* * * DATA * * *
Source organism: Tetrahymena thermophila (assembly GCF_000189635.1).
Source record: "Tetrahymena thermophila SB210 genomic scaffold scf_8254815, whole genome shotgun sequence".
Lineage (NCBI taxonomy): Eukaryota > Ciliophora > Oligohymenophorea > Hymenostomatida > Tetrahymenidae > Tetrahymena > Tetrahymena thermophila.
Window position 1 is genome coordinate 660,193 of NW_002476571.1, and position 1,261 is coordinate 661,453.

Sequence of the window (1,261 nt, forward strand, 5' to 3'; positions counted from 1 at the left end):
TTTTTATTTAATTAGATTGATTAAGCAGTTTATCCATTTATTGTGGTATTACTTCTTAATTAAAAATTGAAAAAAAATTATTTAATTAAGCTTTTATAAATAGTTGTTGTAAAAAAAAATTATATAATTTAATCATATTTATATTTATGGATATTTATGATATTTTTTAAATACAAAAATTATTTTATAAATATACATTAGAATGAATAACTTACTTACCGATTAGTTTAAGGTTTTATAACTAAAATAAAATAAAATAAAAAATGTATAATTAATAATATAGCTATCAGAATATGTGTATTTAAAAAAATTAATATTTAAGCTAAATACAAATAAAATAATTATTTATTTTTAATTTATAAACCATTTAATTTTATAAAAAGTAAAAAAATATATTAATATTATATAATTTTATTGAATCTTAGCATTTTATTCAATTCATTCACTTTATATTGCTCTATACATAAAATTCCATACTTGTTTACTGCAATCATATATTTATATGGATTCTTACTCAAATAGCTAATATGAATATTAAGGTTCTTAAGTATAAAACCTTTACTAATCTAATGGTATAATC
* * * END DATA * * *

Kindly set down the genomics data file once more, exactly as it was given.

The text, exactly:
Source organism: Tetrahymena thermophila (assembly GCF_000189635.1).
Source record: "Tetrahymena thermophila SB210 genomic scaffold scf_8254815, whole genome shotgun sequence".
Lineage (NCBI taxonomy): Eukaryota > Ciliophora > Oligohymenophorea > Hymenostomatida > Tetrahymenidae > Tetrahymena > Tetrahymena thermophila.
Window position 1 is genome coordinate 660,193 of NW_002476571.1, and position 1,261 is coordinate 661,453.

Sequence of the window (1,261 nt, forward strand, 5' to 3'; positions counted from 1 at the left end):
TTTTTATTTAATTAGATTGATTAAGCAGTTTATCCATTTATTGTGGTATTACTTCTTAATTAAAAATTGAAAAAAAATTATTTAATTAAGCTTTTATAAATAGTTGTTGTAAAAAAAAATTATATAATTTAATCATATTTATATTTATGGATATTTATGATATTTTTTAAATACAAAAATTATTTTATAAATATACATTAGAATGAATAACTTACTTACCGATTAGTTTAAGGTTTTATAACTAAAATAAAATAAAATAAAAAATGTATAATTAATAATATAGCTATCAGAATATGTGTATTTAAAAAAATTAATATTTAAGCTAAATACAAATAAAATAATTATTTATTTTTAATTTATAAACCATTTAATTTTATAAAAAGTAAAAAAATATATTAATATTATATAATTTTATTGAATCTTAGCATTTTATTCAATTCATTCACTTTATATTGCTCTATACATAAAATTCCATACTTGTTTACTGCAATCATATATTTATATGGATTCTTACTCAAATAGCTAATATGAATATTAAGGTTCTTAAGTATAAAACCTTTACTAATCTAATGGTATAATC